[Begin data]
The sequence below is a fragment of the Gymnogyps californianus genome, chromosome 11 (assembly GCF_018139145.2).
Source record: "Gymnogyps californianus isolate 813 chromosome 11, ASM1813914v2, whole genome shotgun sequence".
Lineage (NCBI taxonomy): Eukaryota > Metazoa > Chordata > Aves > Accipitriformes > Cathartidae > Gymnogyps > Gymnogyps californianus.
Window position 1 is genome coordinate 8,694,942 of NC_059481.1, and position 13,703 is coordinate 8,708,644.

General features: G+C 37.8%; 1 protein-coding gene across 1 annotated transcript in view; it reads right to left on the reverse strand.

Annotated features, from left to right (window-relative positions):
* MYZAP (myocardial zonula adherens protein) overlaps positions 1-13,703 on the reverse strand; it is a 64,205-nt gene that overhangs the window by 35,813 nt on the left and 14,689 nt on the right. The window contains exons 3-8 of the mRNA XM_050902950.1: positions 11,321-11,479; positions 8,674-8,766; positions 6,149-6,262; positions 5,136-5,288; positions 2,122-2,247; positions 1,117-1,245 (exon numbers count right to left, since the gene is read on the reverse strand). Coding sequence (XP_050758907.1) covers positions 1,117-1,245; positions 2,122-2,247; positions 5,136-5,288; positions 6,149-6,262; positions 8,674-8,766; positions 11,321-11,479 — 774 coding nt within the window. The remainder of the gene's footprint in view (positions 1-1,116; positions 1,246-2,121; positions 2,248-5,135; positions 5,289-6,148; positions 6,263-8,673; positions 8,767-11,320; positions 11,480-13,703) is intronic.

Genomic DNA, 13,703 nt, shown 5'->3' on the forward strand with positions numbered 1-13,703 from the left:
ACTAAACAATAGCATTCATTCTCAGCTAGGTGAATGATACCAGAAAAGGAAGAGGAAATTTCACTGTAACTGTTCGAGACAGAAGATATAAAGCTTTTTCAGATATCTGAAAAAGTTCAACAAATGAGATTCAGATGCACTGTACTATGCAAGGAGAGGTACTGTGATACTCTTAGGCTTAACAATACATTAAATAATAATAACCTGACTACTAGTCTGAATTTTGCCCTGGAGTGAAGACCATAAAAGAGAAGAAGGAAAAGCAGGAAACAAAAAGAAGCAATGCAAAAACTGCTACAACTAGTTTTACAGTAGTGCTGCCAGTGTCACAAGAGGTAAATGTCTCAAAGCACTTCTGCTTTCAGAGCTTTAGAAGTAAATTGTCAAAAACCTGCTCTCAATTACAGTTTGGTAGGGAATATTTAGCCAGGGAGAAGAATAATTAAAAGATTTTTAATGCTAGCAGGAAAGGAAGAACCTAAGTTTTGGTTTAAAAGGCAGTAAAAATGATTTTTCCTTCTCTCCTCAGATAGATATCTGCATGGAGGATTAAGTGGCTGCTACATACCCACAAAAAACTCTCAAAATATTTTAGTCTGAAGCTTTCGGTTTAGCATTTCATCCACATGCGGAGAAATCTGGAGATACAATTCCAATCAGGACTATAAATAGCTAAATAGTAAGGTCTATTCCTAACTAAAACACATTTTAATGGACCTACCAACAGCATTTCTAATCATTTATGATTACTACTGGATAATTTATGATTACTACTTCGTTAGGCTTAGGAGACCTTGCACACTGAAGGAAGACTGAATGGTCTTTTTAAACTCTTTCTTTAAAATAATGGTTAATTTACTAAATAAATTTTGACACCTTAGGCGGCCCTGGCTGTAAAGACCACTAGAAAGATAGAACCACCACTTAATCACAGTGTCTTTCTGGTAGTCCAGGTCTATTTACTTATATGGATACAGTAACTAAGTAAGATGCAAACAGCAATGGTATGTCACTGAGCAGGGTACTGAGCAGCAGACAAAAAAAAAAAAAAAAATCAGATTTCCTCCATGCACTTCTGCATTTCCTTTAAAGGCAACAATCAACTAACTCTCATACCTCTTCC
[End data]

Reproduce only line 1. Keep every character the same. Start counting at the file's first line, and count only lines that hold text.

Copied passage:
The sequence below is a fragment of the Gymnogyps californianus genome, chromosome 11 (assembly GCF_018139145.2).